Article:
Like film, music has a magical ability to cross boundaries. It’s inspiring to witness how these mind-bending industrial musicals, which only accidentally survived, are able to bring a seemingly disparate group of people from all ages and backgrounds together in song and dance.

Why does this story need to be told now?

It is amazing this story hasn’t been told before now, as industrial musicals were such a HUGE part of the entertainment business for so long. Now, many of the wonderful composers and performers who did this work are in their later years, and we should hear their stories and share their gifts with the world while we still can, while they’re here to appreciate it. BATHTUBS OVER BROADWAY is also a positive reminder that the U.S. has been and still is a place where great people strive to do excellent work.

Both Blumhouse and Impact Partners are at the top of their game following their wins at this years Oscars​Ⓡ​, can you discuss a little how they became involved and how the overall funding for the film came together?

We started the traditional way with a fiscal sponsor and private donations. We pitched at Sheffield Doc/Fest’s MeetMarket and at IFP’s Spotlight on Documentary. After a scrappy first two years, we were invited to participate in the Sundance Institute’s Creative Producing Program in 2016, and from there we were introduced to Jenny Raskin at Impact Partners. Jenny saw the potential in our film right away, and she and Dan Cogan brought Impact Partners onboard soon after, as well as Jason Blum and his fantastic team at Blumhouse. With investment from these two wonderful companies we were able to finish the film, and to finish it with complete creative freedom.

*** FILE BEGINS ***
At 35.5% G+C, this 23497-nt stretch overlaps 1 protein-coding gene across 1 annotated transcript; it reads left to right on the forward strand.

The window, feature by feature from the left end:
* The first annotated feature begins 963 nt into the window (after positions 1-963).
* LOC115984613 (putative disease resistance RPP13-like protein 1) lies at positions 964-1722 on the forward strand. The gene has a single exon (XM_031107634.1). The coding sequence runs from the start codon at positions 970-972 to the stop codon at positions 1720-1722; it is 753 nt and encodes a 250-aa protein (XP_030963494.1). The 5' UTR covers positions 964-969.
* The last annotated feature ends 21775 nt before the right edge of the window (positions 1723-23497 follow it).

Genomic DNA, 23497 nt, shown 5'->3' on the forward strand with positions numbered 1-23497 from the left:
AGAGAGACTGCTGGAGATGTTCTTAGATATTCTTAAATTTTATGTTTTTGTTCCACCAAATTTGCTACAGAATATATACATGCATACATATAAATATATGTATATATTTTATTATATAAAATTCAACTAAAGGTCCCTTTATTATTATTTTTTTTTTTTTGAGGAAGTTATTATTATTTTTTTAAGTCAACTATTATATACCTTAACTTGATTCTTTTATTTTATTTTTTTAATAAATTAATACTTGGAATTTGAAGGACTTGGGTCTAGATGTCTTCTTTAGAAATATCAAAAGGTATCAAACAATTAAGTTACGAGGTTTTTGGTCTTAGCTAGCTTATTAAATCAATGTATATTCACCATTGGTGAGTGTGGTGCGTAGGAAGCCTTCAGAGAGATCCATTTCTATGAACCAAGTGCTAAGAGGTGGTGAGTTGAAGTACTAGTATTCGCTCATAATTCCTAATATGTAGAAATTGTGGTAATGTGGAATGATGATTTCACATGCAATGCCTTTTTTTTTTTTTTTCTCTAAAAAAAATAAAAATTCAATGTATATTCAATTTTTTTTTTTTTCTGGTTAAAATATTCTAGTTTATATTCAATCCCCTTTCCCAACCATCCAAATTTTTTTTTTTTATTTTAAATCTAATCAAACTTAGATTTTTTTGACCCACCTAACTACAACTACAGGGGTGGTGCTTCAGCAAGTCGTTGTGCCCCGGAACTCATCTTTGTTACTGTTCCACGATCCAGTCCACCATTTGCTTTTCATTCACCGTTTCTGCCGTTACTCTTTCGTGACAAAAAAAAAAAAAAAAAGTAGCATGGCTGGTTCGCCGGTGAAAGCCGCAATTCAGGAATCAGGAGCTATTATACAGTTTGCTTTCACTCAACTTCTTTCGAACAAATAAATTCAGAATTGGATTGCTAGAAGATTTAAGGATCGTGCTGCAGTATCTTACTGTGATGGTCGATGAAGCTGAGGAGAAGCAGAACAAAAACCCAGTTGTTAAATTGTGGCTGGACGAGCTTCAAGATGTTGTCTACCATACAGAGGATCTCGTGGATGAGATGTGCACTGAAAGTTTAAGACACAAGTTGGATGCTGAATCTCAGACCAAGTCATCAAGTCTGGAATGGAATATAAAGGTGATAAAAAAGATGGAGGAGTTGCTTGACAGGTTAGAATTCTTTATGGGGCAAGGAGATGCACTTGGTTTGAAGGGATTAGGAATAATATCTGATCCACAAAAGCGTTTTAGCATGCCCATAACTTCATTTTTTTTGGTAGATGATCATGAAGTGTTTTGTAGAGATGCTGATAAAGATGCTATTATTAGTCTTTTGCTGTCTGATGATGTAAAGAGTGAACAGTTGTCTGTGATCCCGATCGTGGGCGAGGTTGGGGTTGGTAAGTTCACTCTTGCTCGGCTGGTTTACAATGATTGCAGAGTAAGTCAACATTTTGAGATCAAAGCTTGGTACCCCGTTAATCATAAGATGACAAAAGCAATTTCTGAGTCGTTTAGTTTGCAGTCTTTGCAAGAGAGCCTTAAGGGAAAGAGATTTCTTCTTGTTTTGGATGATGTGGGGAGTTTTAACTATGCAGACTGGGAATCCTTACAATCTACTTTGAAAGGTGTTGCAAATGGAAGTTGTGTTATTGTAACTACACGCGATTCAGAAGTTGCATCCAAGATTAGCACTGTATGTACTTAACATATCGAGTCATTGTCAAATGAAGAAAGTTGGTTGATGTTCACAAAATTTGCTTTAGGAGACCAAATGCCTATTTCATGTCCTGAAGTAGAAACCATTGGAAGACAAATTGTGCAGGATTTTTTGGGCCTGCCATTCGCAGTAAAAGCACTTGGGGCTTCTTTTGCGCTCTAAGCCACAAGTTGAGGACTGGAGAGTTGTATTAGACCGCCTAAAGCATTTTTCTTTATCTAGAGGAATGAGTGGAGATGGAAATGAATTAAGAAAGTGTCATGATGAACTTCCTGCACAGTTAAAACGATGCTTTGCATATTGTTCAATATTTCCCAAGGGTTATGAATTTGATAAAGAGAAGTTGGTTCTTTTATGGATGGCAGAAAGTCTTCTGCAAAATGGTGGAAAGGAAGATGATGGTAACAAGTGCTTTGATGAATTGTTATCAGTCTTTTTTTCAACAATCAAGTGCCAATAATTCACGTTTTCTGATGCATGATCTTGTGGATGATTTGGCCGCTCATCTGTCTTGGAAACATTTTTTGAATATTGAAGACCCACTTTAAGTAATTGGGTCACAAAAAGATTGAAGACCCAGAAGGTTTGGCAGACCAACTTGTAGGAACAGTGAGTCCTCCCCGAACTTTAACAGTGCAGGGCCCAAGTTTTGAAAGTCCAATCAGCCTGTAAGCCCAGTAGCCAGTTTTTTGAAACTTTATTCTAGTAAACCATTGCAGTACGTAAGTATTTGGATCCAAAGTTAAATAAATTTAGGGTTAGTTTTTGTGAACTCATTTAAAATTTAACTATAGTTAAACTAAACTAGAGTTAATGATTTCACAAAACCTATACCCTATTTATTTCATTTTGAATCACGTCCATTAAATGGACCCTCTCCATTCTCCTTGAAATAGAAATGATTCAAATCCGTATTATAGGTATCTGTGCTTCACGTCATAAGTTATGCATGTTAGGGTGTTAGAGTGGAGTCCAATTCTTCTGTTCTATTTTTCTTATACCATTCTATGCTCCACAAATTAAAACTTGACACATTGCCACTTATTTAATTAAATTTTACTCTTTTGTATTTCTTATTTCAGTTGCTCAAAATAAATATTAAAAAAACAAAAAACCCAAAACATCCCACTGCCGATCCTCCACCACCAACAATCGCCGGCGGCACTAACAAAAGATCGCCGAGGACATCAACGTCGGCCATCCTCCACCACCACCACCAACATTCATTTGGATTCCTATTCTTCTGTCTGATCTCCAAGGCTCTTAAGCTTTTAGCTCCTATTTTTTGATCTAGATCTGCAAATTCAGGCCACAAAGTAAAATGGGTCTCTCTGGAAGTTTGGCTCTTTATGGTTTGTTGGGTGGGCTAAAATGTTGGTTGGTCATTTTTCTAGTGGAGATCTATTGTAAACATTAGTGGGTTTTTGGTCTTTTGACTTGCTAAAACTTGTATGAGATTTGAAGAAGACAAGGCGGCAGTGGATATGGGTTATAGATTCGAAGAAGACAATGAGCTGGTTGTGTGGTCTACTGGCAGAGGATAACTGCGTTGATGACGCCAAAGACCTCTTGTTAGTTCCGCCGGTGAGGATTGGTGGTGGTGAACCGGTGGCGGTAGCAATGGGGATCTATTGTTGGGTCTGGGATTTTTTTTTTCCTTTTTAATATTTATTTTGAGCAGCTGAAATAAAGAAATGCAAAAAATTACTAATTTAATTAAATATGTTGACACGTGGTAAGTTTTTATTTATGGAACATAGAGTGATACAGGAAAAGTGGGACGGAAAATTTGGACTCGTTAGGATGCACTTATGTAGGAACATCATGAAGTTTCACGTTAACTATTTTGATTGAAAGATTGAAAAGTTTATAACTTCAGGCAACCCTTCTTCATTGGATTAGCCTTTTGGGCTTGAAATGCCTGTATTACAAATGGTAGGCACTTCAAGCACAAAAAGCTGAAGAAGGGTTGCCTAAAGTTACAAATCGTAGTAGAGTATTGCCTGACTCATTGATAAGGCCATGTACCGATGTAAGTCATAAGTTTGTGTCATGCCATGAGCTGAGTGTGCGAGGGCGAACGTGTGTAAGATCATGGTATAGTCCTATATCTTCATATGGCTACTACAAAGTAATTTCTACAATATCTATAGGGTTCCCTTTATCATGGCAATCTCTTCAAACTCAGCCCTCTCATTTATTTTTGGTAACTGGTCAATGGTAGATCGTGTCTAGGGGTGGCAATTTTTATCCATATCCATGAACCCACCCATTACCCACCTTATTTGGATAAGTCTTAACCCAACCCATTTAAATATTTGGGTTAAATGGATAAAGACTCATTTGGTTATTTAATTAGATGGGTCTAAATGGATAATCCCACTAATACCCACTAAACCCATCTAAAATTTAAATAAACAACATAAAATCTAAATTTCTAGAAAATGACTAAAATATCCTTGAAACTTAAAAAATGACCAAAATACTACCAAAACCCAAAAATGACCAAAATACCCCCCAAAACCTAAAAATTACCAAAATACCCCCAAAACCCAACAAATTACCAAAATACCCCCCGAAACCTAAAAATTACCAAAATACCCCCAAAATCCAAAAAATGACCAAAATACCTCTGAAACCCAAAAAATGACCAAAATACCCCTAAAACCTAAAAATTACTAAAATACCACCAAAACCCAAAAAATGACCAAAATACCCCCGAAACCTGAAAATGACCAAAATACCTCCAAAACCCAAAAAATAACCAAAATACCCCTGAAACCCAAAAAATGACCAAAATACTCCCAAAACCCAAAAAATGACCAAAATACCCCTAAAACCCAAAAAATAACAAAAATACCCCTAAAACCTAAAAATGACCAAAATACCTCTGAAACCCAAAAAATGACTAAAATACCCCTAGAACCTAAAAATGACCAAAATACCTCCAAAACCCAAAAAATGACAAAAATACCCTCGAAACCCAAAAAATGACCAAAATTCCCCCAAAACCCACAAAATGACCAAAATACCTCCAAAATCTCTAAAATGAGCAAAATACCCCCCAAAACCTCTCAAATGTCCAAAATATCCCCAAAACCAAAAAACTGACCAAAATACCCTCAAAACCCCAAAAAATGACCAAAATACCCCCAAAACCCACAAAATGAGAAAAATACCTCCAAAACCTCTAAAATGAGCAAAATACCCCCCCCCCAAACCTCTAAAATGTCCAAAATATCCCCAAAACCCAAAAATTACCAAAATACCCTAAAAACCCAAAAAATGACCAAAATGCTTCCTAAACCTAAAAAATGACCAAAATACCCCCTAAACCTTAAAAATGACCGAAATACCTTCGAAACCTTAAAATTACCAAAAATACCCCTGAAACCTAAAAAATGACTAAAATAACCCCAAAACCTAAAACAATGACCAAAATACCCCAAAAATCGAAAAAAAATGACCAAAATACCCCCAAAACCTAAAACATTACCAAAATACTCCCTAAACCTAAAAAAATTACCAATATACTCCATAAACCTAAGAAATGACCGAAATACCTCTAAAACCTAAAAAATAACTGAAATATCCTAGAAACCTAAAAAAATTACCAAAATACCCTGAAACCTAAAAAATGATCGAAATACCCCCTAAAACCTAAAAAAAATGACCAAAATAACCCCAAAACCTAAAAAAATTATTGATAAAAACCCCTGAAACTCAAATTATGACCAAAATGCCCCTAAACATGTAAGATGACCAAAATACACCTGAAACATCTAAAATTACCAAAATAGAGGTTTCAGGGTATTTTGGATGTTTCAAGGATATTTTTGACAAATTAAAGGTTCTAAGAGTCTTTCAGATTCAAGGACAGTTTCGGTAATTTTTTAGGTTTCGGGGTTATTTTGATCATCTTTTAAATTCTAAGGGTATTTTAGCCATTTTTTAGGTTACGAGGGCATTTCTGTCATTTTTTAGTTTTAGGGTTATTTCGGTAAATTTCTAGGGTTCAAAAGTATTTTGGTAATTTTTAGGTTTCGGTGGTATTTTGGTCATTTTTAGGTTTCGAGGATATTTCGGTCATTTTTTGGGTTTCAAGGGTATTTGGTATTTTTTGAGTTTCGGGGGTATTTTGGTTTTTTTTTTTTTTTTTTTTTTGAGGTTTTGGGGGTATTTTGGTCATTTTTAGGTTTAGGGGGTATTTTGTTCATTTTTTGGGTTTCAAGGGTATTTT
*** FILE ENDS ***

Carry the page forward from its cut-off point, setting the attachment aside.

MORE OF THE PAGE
In the course of this four year filmmaking journey, we were also awarded a Pacific Pioneer Grant and the Denver Film Society’s “Music On Film Film On Music” grant which we put toward our music expenses.

Does the film have any original songs or original score in addition to the archival music?

Yes! We are very proud of the original music in this film. The score, composed by Anthony DiLorenzo, really stands out from contemporary documentary scores through its use of melodic themes and a throwback style reminiscent of Henry Mancini and Marvin Hamlisch. Tony also composed the music for our original opening song (“It’ll Change Your Life”) and the lyrics for that one were written by our main character Steve Young. The finale (“Take That Step”) is an original musical number, performed by members of the cast and written by 91-year old composer Hank Beebe(one of the featured composers in the film) with lyrics by Steve Young as well. The film’s score was recorded with alive orchestra in Seattle, featuring members of the Seattle Symphony and conducted by Anthony DiLorenzo.

Are there any other things that you are particularly excited for audiences to see?

The film features exclusive, never be foreseen footage of actual industrial musicals from the 1950s through today.The film also includes early work from instantly recognizable Broadway icons like Kander & Ebb, Harnick & Bock, ChitaRivera, Florence Henderson, and 5-time Tony winner Susan Stroman.